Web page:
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Messages - swrightgfx

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Lenses / Re: Why is Canon so slow updating (legacy) lenses?
« on: April 16, 2012, 03:25:22 AM »
With my limited budget, I'd be be not very happy if I get a 35L that has been in production for quite a long time the day before the 35L2 is announced. If I knew there was an "update" coming, I'd rather wait and buy an used 35L1 for a lower price - so please sell it once the new version arrives, will you :-p ?
Well that is just it, the price probably won't drop that much. The 35 1.4L "I" goes anywhere between AU$1300-2000 and it is widely expected that the 35 1.4L "II" will go for AU$2300-2500+. Without major improvement, this will actually probably make the price of old-stock 35 1.4L "I" increase to or at least hold ground at an average ~$1500 as everyone rushes to it before it is sold out. Look at the 5D Mark II running alongside Mark III - it has barely shifted price and in some stores actually increased as people have mass-bought, thinking it good value compared to the 5D Mark III which, in the same way lenses do, will hold at MSRP/RRP for a considerable length of time.

Imho the one thing that does justify an "update" is a sturdier construction and weather sealing - the latter should go without saying with any lens costing 1000+ bucks because missing weather sealing (as well as a plastic body, see 100L) threatens the investment under harsh conditions.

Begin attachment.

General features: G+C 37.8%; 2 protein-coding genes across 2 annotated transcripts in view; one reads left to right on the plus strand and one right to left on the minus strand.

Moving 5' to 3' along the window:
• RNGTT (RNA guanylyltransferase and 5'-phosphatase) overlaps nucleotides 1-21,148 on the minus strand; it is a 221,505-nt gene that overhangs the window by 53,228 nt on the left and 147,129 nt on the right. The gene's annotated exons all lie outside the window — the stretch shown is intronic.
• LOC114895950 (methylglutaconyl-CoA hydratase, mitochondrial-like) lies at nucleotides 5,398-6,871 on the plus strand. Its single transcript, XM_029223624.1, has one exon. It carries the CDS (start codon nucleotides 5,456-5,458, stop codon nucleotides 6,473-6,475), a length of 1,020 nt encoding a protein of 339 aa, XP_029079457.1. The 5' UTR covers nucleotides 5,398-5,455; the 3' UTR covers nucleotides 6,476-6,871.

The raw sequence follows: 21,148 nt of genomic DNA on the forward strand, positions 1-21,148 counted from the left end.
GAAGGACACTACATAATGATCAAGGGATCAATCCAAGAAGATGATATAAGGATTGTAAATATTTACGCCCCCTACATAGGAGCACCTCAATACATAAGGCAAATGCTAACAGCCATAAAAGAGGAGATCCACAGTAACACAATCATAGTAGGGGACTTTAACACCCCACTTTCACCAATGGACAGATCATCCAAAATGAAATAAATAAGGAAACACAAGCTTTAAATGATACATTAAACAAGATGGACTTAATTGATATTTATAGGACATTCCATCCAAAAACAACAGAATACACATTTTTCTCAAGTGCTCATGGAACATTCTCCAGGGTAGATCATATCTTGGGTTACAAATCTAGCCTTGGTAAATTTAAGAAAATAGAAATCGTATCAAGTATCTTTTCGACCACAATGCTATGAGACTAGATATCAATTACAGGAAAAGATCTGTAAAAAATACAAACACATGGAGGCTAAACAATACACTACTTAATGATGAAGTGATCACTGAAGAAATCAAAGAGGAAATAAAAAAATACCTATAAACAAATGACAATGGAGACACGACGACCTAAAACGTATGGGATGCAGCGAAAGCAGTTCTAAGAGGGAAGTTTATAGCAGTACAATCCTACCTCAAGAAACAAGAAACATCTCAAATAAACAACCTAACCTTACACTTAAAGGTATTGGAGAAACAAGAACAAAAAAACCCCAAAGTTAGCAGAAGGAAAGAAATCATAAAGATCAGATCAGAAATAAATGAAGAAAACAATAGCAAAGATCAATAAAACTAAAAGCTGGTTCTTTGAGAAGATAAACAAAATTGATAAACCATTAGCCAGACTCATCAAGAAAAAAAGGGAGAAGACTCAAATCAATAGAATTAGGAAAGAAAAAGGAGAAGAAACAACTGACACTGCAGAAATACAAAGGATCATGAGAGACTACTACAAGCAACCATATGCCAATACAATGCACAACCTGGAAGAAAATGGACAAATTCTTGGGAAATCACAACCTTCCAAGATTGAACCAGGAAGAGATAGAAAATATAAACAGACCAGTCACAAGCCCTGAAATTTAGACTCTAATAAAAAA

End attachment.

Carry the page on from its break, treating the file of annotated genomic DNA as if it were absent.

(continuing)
Indeed, can't argue with you here - weather-sealing would indeed be welcome. It isn't so much an issue all the time, but the last thing you want is some water creeping in to your $1000+ lens. Ouch. So, short answer, if you want me to sell you my 35 1.4L, call Canon JP and ask to speak to the weather-sealing department. If that fails, wait for it to rain and I will sell you it as a lens cup, pre-filled with fresh rainwater. :P

Lenses / Re: Why is Canon so slow updating (legacy) lenses?
« on: April 16, 2012, 02:39:58 AM »
Why people feel the need to "update" their glass when a new version comes out is beyond me.

Rumor has it that Canon uses other glass/coating in for the digital generation lenses - so that would be one reason to "update". The other reason is that some 80s tech is just crappy today - talking of non-usm af motors... and Canon did update some lenses like the 24L but didn't do the same for the 35L for reasons unknown to me.